2 Powerful Questions Great Leaders Ask Themselves.
Most of what separates a good leader from a bad leader is one important quality.
It's not brains. It's not experience. It's not wit, charm, courage, or authority.
It's empathy. The ability to understand how other people feel. The awareness to connect with the pain and fear in someone else's life.
It's you realizing that the same illogical behavior you find completely inexcusable in others is exactly the way you are wired to behave by default.
Empathy allows you to understand how a high-performing person suddenly appears to be worthless.
Why your best customers become so upset when you take their loyalty for granted. How the personal stuff of life, like divorce or illness, can be completely overwhelming.
It's usually not the logical things in life that trip us up. It has everything to do with emotions.
Experiencing loss. Going through unexpected tragedy. That sense of overwhelm and stress.
You can't out-think your way to better leadership. You can't out-warrior your way to better results. It takes empathy to help people change.
John Lennon said it best:
Meeting them where they are. Not scolding them because they haven't made it to where you are. Believing in the best of them even when that's not how they're acting right now. Giving them time to heal.
And sometimes, empathy means you have to get in someone's face and challenge them to do what they already know they should be doing.
But being empathetic isn't easy all the time. In fact, it isn't easy most days. The truth is that you've got your own emotions to deal with.
You are going to feel like you don't have time or space to handle anyone else's drama. You've got your own sense of overwhelm and fear to handle.
What's unique about empathy is that it has a tremendous return on investment. By being empathetic to others you instantly feel better about yourself. You stop thinking about your own particular situation. In so doing, you begin to heal you.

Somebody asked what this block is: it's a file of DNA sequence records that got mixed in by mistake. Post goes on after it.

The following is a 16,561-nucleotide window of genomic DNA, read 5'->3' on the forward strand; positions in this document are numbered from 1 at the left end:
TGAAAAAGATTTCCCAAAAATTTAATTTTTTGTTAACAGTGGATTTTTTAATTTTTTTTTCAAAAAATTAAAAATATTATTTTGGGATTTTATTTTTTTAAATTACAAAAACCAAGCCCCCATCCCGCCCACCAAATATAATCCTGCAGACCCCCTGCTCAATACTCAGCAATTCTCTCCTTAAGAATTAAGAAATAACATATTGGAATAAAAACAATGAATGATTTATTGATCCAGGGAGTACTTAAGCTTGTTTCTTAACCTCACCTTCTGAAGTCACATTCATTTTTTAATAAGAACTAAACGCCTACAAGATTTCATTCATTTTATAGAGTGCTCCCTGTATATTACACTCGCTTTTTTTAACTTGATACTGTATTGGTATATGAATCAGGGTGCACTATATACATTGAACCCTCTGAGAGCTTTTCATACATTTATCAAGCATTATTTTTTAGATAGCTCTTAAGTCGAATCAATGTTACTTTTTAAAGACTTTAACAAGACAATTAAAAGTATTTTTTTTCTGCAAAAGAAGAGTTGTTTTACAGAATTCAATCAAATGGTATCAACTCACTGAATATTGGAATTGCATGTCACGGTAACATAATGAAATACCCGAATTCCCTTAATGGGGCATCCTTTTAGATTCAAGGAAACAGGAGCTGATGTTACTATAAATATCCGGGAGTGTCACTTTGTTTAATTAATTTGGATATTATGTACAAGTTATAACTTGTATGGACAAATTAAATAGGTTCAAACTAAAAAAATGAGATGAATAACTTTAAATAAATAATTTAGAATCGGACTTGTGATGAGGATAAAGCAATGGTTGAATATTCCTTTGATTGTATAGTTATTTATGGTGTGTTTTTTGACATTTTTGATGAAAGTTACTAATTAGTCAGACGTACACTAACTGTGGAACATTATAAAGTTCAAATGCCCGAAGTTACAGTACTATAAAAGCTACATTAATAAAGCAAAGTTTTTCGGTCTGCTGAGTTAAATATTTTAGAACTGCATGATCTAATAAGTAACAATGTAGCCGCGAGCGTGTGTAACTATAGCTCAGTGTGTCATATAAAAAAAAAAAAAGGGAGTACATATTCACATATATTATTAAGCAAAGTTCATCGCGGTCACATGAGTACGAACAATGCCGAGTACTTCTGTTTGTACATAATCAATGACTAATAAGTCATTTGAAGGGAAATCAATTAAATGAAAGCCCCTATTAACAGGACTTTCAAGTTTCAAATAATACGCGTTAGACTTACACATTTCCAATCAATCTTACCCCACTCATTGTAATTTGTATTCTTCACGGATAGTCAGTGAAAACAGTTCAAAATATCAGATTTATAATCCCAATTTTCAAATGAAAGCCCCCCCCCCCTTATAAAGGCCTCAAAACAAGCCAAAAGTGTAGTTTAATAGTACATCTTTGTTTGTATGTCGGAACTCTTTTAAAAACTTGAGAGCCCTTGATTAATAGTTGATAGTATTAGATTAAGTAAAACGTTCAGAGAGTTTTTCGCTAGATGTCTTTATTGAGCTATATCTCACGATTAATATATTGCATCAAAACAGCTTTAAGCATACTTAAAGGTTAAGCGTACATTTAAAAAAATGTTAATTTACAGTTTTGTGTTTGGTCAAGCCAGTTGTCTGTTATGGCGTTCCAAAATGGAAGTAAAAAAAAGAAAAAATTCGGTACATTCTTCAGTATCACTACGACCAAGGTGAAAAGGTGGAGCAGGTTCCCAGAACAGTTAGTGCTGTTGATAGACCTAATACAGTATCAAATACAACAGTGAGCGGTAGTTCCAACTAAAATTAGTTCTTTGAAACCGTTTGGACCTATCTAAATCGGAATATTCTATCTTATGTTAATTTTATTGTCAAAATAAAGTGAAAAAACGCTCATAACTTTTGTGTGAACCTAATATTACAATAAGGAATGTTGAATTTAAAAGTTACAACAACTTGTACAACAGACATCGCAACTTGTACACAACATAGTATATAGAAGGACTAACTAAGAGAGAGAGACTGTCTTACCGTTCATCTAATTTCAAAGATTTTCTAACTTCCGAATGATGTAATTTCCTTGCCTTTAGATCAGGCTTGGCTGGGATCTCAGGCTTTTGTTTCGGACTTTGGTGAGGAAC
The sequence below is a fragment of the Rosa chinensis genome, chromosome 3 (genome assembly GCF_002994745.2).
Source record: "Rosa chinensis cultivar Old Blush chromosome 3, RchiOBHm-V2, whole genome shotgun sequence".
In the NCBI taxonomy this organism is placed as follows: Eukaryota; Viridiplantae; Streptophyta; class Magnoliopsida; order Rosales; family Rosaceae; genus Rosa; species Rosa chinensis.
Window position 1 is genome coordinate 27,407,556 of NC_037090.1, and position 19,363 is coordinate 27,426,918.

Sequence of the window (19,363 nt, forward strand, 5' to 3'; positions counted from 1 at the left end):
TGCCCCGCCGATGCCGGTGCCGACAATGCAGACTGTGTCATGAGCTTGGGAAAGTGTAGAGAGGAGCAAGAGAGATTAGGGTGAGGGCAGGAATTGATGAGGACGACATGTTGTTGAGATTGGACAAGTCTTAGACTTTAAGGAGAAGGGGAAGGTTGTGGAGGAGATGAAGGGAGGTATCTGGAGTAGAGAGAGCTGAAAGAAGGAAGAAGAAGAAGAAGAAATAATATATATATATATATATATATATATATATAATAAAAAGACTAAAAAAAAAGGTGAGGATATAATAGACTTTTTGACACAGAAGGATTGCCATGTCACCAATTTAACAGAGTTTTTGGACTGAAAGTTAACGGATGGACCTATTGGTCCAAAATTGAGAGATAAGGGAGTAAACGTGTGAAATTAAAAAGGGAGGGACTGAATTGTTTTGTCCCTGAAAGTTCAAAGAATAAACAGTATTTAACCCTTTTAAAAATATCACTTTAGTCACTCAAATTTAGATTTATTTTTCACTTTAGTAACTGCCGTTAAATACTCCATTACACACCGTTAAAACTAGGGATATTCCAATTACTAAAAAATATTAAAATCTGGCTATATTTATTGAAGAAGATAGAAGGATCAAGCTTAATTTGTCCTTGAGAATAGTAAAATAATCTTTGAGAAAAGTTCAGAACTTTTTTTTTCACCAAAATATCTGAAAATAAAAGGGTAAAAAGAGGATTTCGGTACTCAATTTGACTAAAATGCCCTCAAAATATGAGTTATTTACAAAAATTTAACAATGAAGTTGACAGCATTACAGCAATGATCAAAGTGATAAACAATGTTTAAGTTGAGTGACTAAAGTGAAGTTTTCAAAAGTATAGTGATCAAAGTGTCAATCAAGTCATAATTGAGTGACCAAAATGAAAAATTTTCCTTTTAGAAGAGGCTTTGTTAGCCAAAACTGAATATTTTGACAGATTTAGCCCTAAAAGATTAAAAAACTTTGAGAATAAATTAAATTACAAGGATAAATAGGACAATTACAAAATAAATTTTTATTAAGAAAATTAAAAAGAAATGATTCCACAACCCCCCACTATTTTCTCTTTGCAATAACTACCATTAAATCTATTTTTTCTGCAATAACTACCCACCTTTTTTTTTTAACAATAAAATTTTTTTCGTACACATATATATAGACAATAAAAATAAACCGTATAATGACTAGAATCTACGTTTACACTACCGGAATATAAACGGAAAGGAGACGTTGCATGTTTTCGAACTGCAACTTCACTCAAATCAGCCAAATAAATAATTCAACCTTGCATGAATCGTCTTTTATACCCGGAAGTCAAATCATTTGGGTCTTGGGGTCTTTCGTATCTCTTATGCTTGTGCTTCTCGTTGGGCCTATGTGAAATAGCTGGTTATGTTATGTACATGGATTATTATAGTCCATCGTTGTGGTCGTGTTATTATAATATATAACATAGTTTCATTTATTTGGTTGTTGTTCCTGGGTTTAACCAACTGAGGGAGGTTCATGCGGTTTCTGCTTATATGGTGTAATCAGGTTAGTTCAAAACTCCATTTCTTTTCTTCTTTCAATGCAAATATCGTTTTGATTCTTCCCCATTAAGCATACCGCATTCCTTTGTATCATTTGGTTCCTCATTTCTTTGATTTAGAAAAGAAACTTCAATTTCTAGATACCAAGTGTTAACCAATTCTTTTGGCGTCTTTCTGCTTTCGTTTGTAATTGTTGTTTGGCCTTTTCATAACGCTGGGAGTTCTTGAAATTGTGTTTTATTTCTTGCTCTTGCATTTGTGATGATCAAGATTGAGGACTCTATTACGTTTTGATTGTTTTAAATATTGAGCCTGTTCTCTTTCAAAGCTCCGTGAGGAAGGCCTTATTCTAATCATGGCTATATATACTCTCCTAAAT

They feel better. You feel better. Your empathy is what made the difference.
It doesn't take too much practice to improve your own abilities at being empathetic.
In fact, when you find yourself feeling frustrated by others -- when things don't seem to make sense -- there are two questions you should ask yourself.
- How would I feel if I were in this exact same situation?
- What else is going on behind the scenes for them that I don't know about?
You see, that same behavior you can't understand in someone else is how you yourself have reacted in the past. Maybe it's been a while. And maybe not to the same degree of intensity. But you've been overwhelmed.
You've responded irrationally. You've been that person that has other people scratching their head in bewilderment.
In truth, when you were overwhelmed, others didn't know everything that was going on in your life and in your mind.
You kept that to yourself. You determined to power through.
That was your plan of attack. Just put your head down and grind. That's what they're doing now too. You just can't see it. You can't feel it like they feel it.
Which is why empathy matters. That's why it's what separates the great leaders from everyone else. Until you can fully appreciate what that other person is going through, you will never be in a position to inspire them to follow.
You'll never be equipped to bring out the best of them. You'll be left feeling stuck and frustrated. Complaining that your team doesn't care as much as you do.
So ask yourself: how would I feel? What else is going on?
The truth is you could probably use a bit more empathy.